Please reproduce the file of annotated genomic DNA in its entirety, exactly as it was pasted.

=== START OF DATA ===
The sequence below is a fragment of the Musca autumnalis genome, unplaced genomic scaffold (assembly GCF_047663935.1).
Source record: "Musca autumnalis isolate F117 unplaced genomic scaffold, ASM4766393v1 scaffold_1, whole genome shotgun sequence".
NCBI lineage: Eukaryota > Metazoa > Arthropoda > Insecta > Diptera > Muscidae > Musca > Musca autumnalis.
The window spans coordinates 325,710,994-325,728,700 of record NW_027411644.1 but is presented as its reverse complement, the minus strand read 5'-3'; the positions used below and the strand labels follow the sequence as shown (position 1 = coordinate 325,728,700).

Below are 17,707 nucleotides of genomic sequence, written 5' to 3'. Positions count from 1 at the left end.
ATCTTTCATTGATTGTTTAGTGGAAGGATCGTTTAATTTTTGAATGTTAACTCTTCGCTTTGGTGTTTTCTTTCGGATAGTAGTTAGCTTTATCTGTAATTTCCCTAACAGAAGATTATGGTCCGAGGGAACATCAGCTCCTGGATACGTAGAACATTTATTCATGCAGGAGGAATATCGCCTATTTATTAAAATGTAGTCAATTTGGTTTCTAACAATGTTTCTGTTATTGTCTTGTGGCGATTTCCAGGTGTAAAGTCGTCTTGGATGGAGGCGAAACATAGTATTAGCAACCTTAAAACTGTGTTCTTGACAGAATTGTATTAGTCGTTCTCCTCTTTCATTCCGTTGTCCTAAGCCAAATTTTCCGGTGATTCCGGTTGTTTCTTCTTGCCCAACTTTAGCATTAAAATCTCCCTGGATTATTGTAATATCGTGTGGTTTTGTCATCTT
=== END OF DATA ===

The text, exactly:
The sequence below is a fragment of the Musca autumnalis genome, unplaced genomic scaffold (assembly GCF_047663935.1).
Source record: "Musca autumnalis isolate F117 unplaced genomic scaffold, ASM4766393v1 scaffold_1, whole genome shotgun sequence".
NCBI lineage: Eukaryota > Metazoa > Arthropoda > Insecta > Diptera > Muscidae > Musca > Musca autumnalis.
The window spans coordinates 325,710,994-325,728,700 of record NW_027411644.1 but is presented as its reverse complement, the minus strand read 5'-3'; the positions used below and the strand labels follow the sequence as shown (position 1 = coordinate 325,728,700).

Below are 17,707 nucleotides of genomic sequence, written 5' to 3'. Positions count from 1 at the left end.
ATCTTTCATTGATTGTTTAGTGGAAGGATCGTTTAATTTTTGAATGTTAACTCTTCGCTTTGGTGTTTTCTTTCGGATAGTAGTTAGCTTTATCTGTAATTTCCCTAACAGAAGATTATGGTCCGAGGGAACATCAGCTCCTGGATACGTAGAACATTTATTCATGCAGGAGGAATATCGCCTATTTATTAAAATGTAGTCAATTTGGTTTCTAACAATGTTTCTGTTATTGTCTTGTGGCGATTTCCAGGTGTAAAGTCGTCTTGGATGGAGGCGAAACATAGTATTAGCAACCTTAAAACTGTGTTCTTGACAGAATTGTATTAGTCGTTCTCCTCTTTCATTCCGTTGTCCTAAGCCAAATTTTCCGGTGATTCCGGTTGTTTCTTCTTGCCCAACTTTAGCATTAAAATCTCCCTGGATTATTGTAATATCGTGTGGTTTTGTCATCTT